browned meat ground beef process 2
PHOTO BY ALEX LAU

No salmon in sight! That sharp, sturdy fish spatula is just the thing for breaking up ground meat.

While most spatulas are only good for flipping or cutting or stirring, the fish spatula is the unicorn of kitchen utensils in that it’s actually quite multi-purpose. It has a thin, almost-sharp edge, which makes it great for sliding under delicate pancakes without messing them up, but also has enough heft to flip them over easily—the same goes for latkes, all kinds of fritters, and even hefty, American-style omelets. The thick handle helps you get a good grip, allowing you better dexterity when you’re trying to, say, flip burgers in a slightly-too-small skillet. It’s also great for cutlets, bigger vegetables, and anything that needs a little more effort to flip.

But wait, there’s more! Because of it’s slotted shape, a fish spatula can work in a pinch if you’re frying and don’t have a slotted spoon or spatula. AND it’s sturdy and sharp enough to scrape up whatever crusty bits that end up stuck to your cast-iron or sheet pan. Did we mention that it’s a lot easier to clean than most plastic spatulas?

You know that cheap (often black) plastic spatula that comes in those all-in-one utensil kits? Yeah, I don’t even think I own that anymore. Just throw it out and buy a fish spatula already—you’ll thank me later.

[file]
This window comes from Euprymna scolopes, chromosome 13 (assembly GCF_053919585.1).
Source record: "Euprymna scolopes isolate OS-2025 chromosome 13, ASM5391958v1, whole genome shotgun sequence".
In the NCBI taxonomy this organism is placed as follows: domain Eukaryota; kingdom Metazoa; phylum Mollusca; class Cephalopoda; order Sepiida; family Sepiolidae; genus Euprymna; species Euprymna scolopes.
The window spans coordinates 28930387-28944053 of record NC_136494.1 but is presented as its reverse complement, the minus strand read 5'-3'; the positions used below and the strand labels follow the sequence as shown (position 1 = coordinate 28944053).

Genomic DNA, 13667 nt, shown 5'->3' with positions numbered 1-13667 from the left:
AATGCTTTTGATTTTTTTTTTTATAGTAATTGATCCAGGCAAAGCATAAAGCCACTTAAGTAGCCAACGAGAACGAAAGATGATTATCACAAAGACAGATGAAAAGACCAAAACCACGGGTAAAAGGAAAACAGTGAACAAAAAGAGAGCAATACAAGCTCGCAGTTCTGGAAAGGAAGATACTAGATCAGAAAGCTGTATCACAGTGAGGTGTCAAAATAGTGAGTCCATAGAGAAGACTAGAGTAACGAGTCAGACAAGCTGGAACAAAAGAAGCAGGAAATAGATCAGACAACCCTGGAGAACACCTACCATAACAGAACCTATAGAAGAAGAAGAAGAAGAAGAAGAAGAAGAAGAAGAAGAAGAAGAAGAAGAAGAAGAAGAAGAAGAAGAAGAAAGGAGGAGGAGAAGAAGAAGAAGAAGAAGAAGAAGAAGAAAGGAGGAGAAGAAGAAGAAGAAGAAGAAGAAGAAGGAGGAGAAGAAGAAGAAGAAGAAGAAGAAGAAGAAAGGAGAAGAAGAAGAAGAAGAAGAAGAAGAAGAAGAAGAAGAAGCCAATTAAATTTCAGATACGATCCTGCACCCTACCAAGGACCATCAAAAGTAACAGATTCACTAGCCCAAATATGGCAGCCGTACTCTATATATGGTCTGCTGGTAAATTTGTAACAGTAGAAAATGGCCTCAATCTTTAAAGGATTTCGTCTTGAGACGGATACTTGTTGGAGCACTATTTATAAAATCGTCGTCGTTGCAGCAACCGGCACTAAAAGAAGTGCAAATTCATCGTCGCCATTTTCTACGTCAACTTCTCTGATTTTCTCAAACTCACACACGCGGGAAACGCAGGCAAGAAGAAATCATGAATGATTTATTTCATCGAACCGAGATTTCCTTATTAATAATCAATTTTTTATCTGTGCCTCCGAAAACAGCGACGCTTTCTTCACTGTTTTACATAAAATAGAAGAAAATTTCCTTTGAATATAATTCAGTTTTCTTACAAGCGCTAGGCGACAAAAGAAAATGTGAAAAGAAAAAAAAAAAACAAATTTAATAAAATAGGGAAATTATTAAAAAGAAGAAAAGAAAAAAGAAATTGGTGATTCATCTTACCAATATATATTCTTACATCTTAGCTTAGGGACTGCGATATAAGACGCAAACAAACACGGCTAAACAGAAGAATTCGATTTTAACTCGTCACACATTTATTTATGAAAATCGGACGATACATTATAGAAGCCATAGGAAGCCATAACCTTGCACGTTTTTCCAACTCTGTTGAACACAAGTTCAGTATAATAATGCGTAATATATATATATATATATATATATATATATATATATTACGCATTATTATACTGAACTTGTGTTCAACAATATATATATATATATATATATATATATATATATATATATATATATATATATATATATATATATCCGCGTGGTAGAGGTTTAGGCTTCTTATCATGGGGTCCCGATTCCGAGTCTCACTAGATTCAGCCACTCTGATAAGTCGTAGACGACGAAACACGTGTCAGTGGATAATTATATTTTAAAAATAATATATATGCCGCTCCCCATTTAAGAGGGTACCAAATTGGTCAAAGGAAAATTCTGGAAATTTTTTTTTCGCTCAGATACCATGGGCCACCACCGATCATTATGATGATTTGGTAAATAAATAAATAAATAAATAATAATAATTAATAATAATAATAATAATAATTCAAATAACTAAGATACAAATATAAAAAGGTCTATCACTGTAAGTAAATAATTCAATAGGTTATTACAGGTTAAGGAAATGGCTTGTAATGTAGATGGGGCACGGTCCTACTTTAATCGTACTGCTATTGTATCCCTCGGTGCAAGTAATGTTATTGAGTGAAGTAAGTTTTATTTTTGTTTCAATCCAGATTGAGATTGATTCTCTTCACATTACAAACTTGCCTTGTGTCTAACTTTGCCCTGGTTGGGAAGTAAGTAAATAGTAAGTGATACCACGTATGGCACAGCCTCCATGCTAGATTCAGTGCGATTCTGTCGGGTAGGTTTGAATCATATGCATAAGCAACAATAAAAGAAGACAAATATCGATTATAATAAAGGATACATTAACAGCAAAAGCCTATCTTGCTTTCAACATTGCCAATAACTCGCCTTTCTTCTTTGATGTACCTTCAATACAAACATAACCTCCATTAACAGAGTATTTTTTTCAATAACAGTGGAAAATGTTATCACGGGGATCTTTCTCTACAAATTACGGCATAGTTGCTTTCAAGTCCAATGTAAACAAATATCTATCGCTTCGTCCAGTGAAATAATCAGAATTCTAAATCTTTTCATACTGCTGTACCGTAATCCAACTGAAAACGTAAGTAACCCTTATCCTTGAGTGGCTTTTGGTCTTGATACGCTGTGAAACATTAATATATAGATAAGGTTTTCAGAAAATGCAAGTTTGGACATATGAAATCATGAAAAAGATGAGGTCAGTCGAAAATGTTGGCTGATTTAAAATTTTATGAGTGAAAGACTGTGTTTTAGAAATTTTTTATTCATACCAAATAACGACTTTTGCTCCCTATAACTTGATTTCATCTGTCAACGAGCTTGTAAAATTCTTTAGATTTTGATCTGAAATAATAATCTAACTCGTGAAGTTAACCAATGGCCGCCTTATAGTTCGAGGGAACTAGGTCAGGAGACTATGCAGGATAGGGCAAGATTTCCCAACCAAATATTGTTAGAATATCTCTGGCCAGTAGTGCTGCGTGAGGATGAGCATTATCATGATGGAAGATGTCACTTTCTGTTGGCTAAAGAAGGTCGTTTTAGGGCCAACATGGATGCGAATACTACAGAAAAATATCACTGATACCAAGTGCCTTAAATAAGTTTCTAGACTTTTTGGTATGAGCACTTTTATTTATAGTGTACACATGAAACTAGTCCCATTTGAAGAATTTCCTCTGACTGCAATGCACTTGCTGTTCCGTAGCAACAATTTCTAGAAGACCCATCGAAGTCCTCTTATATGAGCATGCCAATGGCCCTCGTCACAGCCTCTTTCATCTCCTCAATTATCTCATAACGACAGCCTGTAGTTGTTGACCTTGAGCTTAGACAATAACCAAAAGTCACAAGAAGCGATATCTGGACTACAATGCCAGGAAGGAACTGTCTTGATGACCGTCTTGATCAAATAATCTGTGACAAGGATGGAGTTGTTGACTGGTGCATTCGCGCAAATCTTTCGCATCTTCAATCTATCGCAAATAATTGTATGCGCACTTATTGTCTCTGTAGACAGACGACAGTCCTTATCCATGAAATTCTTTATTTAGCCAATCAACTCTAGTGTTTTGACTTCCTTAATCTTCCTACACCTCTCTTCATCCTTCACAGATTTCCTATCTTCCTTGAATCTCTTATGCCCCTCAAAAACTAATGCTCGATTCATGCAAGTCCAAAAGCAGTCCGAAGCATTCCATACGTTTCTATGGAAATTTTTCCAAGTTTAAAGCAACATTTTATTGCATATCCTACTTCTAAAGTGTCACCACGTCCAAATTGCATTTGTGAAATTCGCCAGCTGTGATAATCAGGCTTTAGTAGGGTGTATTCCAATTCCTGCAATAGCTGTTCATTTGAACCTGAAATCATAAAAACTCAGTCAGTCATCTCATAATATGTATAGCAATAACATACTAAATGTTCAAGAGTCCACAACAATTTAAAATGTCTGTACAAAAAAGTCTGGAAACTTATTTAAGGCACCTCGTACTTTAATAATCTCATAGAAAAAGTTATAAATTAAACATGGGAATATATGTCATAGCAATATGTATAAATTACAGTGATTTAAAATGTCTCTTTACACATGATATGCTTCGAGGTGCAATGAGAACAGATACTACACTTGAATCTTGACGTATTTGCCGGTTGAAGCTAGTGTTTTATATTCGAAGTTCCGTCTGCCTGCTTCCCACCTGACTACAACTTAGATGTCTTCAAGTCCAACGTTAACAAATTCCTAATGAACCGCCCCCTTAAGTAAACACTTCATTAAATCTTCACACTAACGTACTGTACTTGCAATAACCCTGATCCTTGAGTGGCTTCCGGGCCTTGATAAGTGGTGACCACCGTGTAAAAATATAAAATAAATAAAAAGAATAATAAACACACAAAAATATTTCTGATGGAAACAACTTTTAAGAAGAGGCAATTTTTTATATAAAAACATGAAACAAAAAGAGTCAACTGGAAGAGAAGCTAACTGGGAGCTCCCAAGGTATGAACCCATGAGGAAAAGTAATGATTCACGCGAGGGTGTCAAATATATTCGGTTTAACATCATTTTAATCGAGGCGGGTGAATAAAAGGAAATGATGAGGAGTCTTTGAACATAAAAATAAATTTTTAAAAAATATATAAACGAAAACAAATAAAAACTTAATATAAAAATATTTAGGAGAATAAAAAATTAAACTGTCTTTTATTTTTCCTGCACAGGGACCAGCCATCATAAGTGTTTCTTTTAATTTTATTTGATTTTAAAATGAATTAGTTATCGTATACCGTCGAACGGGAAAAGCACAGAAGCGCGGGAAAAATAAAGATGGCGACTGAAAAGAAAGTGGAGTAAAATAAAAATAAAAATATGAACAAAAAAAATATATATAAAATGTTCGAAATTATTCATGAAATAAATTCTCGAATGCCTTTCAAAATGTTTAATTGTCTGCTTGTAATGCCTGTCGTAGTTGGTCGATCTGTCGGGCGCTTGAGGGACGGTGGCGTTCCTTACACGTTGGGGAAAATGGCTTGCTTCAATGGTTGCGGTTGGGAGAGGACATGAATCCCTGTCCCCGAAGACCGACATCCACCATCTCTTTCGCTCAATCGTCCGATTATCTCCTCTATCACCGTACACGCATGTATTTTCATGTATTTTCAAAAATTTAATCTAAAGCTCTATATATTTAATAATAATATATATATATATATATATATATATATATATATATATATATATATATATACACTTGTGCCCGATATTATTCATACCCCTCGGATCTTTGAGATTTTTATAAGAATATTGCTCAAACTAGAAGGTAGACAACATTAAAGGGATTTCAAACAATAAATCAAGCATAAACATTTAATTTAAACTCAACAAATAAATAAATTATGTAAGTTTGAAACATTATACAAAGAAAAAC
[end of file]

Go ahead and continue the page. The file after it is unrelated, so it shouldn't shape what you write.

How to Brown Meat So It’s Actually, You Know, Brown

browned ground beef

For the record, when you brown ground meat in a pan, it should be, well, brown and crispy. If it’s gray and mealy like mom’s taco meat used to be, you’re not really browning your meat. Those are just the facts. Learning how to brown meat the right way will leave you with a crispier, juicier, more interesting protein. Here’s how to show that ground beef, pork, or lamb the respect it deserves.

browned meat ground beef comparison
PHOTO BY ALEX LAU

We want what’s on the left, not the right.

1) Dry the raw meat on paper towels and let it come up to room temperature. This prevents it from steaming in the pan and moving from cool to hot too quickly. It basically ensures that it cooks more evenly.

browned meat ground beef process 1
PHOTO BY ALEX LAU

2) Add the meat to a hot, lightly oiled cast-iron pan and smash it into an even layer—then don’t touch it. You don’t want to break up your ground meat before it has time to gain some texture.

browned meat ground beef process 2
PHOTO BY ALEX LAU

3) Once you see crisp edges, use a spatula to divide the patty and flip it in pieces. Brown the other side, then break into bits and season. Getting a full brown on both sides is what you’re aiming for. That will give you the flavor, texture, and juice factor that will take you straight to the top of the ground beef game.